The British public has coughed up a total of £265 million for cold and flu remedies in the last year, but only £76m was spent in pharmacies – an 8 per cent fall from the previous year (Kantar Worldpanel value sales, 52 weeks to August 8, 2010).
Last autumn saw a flurry of excitement in the cold and flu remedy market, as it was predicted a winter swine flu epidemic would boost already-buoyant sales after a slight uplift in cold and flu remedy sales during the summer of 2009.
But when the anticipated increase in swine flu cases failed to materialise, the summer sales spike meant that consumers had already stocked up their medicine cabinets and did not need to buy extra supplies during the winter.
Despite the swine flu scare, 2009-10 actually saw a lower than average incidence of colds and flu. Combined with the growth of cheaper own label products and a heightened level of promotional activity, this resulted in less money being spent on cold and flu remedies.
The unseasonable sales uplift during last year’s summer was followed by a three-year low in sales, with multi-symptoms products bearing the brunt of this downturn (Nielsen value sales 21 weeks to January 23, 2010).
The market returned to value and unit growth during the first half of 2010, although the pharmacy channel still lagged behind in some sectors, including multi-symptom and cough products. Pharmacy sales were stronger in the decongestant sector (Nielsen, 26 weeks to July 10, 2010).
Decongestant sales up
Jane Westgarth, senior retail analyst at Mintel, says: “The market for decongestants has been stimulated by the growing trend for consumers to use this medication to relieve the symptoms of hayfever and allergies.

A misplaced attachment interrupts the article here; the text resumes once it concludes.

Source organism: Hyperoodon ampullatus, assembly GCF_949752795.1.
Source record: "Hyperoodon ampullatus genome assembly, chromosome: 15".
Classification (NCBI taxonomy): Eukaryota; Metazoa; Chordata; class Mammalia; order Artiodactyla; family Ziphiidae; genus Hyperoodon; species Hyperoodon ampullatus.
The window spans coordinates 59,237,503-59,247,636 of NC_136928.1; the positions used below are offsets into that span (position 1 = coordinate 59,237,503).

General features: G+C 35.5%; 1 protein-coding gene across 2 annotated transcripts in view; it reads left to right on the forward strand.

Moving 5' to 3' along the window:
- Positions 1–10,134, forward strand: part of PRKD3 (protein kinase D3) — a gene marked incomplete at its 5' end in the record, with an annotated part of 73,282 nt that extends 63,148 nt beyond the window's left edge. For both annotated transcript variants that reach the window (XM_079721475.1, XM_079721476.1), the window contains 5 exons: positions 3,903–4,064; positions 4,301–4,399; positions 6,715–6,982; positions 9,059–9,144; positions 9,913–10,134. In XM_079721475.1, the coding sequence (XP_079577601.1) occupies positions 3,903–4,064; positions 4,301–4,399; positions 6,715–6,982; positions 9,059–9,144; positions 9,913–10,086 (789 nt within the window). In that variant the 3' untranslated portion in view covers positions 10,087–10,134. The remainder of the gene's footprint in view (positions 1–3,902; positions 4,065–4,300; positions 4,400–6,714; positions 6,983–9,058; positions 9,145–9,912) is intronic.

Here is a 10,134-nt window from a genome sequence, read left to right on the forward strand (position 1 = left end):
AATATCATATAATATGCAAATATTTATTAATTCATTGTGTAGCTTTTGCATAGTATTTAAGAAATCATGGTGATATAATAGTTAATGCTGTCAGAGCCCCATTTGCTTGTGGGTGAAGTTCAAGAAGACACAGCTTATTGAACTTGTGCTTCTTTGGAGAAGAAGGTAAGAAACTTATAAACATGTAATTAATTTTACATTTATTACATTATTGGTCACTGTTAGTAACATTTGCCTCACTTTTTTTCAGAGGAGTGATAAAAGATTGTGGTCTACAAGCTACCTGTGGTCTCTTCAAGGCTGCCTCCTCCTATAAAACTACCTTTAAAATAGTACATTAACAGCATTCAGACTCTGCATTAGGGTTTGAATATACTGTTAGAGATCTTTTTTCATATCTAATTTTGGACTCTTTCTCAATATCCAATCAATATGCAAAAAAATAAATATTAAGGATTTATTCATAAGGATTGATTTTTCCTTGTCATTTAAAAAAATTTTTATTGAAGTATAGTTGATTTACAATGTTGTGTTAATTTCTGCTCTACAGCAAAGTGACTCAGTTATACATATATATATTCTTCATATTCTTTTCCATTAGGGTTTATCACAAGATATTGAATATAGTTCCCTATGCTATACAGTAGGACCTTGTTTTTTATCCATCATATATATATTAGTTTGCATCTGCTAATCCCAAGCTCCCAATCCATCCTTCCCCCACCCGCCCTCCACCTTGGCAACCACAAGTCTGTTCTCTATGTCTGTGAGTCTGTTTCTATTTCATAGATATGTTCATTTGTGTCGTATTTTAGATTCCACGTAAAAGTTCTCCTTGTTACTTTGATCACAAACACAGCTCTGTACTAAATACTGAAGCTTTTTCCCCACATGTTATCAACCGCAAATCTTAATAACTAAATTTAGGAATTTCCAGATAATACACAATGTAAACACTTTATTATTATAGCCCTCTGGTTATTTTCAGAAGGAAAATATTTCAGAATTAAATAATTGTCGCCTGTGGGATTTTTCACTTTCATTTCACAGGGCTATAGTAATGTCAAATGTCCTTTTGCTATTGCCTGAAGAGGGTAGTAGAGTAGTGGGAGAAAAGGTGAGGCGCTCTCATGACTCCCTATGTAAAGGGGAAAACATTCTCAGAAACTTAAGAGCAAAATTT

“This in turn has helped to spread more of the sales throughout the year, with less of an emphasis on winter seasonal sales.”
Mintel research shows that Boots was the single largest retailer of cough, cold and flu remedies in 2009 with an estimated 22 per cent share, closely followed by Tesco with 20 per cent; other grocery multiples accounted for 26 per cent while other pharmacies/drugstores had a 23 per cent slice of the market.
“Pharmacies are losing their dominance of the winter remedy sector to grocery multiples, which offer greater convenience as well as lower-priced, own-label alternatives,” says a new Mintel report on cold, flu, cough and throat remedies.
But although pharmacy is losing out to grocery in GSL sales, GSK Consumer Healthcare says that pharmacy-strength products and P-line pack sizes can continue to drive sales through the pharmacy channel, especially where professional advice is called for.
Independent and high street pharmacies retain the lion’s share of P-line business, being responsible for 81 per cent of P-line sales compared to just 19 per cent going through in-store pharmacies within grocery multiples (Nielsen value share, year ending July 10, 2010).
Lynne Henshaw, Numark’s director of marketing, advises pharmacies to highlight the message that P medicines are available at the counter.
She says: “Direct your customers to ask for advice – this is, after all, your USP from the grocers.”
She also points out: “It is vital that you don’t forget about children’s medicines. Parents are more likely to purchase for their children than they are for themselves. So it’s essential to display winter remedies for children in a visual position.”
And she adds: “Don’t forget many of your customers suffering with a cough or cold may already be feeling poorly, so make the selection process as simple as possible.”